Toms and Dees
Transgender identity and female same-sex relationships in Thailand
2005. 272 pp, 142x213 mm, 300g, B625
A vibrant, growing, and highly visible set of female identities has emerged in Thailand known as tom and dee.
A “tom” (from “tom-boy) refers to a masculine woman who is sexually involved with a feminine partner, or “dee” (from “lady”). The patterning of female same-sex relationships into masculine and feminine pairs, coupled with the use of English-derived terms to refer to them, is found throughout East and Southeast Asia. Have the forces of capitalism facilitated the dissemination of western-style gay and lesbian identities throughout the developing world as some theories of transnationalism suggest? Is the emergence of toms and dees over the past twenty-five years a sign that this has occurred in Thailand? Megan Sinnott engages these issues by examining the local culture and historical context of female same-sex eroticism and female masculinity in Thailand.
Drawing on a broad spectrum of anthropological literature, Sinnott situates Thai tom and dee subculture within the global trend of increasingly hybridized sexual and gender identities. Based on seven years of fieldwork, this empirically rich study explores this growing community in Thailand, tacking between the lives of individual toms and dees and the larger context of social norms and political events and discourse within Thailand. Thai toms and dees speak in their own voices about their identities, their relationships, and their struggles over the meanings of masculinity and femininity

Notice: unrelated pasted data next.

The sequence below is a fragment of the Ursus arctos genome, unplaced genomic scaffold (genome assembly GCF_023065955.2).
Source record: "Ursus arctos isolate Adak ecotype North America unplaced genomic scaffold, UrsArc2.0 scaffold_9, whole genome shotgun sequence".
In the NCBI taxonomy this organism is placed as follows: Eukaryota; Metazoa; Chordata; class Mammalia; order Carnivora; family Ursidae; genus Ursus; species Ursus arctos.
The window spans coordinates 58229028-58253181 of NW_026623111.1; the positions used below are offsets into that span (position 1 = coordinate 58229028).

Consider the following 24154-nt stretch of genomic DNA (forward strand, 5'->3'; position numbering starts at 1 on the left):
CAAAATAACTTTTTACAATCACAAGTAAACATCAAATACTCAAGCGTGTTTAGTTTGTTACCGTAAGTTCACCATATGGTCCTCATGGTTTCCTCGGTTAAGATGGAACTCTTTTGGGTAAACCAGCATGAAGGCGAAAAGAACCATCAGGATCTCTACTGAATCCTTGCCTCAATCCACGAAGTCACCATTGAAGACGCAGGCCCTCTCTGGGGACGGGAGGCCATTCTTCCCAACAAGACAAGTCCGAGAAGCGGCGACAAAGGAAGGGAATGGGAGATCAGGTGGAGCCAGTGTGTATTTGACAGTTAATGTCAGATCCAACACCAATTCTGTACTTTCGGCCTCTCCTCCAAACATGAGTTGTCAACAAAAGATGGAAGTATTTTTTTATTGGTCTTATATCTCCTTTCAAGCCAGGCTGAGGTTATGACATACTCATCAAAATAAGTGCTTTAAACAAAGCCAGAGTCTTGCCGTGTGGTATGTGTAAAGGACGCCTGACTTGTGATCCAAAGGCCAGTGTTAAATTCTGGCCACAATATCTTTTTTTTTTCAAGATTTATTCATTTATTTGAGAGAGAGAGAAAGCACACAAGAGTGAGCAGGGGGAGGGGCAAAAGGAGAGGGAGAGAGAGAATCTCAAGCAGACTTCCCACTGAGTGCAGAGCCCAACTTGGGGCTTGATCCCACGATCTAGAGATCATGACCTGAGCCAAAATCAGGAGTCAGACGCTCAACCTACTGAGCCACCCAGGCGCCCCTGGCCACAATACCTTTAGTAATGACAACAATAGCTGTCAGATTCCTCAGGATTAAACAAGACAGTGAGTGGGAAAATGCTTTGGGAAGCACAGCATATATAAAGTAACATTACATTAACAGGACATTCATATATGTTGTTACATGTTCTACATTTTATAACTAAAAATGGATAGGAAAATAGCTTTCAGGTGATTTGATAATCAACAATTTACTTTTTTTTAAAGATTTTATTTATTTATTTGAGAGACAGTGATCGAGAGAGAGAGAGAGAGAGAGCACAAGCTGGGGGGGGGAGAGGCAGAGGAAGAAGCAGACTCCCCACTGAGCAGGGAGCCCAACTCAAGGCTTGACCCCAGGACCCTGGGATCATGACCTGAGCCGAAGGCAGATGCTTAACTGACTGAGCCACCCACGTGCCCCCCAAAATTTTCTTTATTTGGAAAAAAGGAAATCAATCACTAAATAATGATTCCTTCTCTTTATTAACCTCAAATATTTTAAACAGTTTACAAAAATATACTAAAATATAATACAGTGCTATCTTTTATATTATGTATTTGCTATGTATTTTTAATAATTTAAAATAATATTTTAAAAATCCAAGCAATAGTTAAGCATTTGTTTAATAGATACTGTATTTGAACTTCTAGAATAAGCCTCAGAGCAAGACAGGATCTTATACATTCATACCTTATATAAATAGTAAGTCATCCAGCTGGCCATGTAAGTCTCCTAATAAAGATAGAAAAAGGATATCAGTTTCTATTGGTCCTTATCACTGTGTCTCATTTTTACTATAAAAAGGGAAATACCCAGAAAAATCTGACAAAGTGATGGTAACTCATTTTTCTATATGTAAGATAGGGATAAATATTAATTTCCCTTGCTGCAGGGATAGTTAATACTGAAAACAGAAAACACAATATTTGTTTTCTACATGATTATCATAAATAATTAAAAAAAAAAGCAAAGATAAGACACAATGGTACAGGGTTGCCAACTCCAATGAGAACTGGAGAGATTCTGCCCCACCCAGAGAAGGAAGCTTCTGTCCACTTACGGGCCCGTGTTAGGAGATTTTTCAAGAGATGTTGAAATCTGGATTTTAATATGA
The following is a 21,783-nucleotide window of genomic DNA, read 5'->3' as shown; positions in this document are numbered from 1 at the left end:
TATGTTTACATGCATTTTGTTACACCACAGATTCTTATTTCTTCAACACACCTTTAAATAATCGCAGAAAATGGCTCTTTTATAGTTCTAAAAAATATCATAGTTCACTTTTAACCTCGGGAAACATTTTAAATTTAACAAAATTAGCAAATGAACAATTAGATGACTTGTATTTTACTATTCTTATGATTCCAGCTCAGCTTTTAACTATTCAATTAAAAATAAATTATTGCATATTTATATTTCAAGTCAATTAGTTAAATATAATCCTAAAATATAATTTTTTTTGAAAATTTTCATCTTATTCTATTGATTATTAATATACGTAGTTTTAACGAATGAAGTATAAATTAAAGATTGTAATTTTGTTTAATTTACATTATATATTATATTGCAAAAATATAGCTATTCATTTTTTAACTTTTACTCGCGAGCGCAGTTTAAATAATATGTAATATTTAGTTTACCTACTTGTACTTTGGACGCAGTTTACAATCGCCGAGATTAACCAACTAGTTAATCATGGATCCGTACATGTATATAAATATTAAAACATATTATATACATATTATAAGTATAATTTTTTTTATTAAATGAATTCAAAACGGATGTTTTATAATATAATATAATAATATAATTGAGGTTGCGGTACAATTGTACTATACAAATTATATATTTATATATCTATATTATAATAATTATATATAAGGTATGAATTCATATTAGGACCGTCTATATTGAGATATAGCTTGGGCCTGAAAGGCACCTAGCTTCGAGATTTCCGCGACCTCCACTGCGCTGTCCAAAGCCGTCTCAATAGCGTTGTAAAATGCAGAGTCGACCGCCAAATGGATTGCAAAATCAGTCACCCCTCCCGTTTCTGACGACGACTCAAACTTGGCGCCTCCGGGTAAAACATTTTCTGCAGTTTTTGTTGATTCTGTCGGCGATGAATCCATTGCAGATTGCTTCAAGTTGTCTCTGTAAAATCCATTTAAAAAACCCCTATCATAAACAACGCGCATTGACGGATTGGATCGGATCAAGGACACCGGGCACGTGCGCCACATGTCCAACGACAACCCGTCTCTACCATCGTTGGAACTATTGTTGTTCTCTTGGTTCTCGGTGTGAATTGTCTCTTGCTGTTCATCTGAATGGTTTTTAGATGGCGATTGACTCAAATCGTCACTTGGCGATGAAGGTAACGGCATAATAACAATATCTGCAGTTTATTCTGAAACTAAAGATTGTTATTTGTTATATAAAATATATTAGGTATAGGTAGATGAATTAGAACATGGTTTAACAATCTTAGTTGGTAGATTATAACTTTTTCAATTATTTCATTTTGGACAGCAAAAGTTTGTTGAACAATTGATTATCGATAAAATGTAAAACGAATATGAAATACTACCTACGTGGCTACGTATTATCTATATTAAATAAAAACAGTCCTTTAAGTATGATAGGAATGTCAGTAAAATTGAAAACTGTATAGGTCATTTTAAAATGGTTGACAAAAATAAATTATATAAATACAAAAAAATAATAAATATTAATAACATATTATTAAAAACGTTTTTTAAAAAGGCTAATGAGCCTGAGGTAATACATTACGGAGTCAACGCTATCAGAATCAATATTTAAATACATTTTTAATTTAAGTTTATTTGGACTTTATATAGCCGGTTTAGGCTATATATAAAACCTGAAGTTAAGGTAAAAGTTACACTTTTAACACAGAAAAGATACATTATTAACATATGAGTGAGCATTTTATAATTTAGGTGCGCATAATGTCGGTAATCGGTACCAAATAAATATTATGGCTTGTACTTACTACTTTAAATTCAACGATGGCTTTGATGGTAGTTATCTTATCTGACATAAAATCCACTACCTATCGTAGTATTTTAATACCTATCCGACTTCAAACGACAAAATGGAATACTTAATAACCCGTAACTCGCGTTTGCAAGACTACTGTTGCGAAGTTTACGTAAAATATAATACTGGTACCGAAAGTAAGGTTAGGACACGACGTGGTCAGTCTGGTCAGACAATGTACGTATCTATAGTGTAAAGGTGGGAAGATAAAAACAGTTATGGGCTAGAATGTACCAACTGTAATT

“Toms and Dees is an engagingly written and fascinating account grounded in extensive fieldwork and a rich interdisciplinary literature. Sinnott’s nuanced and sophisticated study enhances our understanding of women, gender, and sexuality in a rapidly modernizing region of Southeast Asia . . ." — Michael G. Peletz, W.S. Schupf Professor of Anthropology and Far Eastern Studies, Colgate University
“This marvelous and much-needed study of female same-sex cultures in Thailand redresses a major silence in previous studies . . . Sinnott’s highly accessible presentation makes it equally useful as an undergraduate teaching text.” —Peter Jackson, Fellow in Thai History, Australian National University
Megan J. Sinnott is presently an instructor at the Larry Kramer Initiative for Lesbian and Gay Studies at Yale University.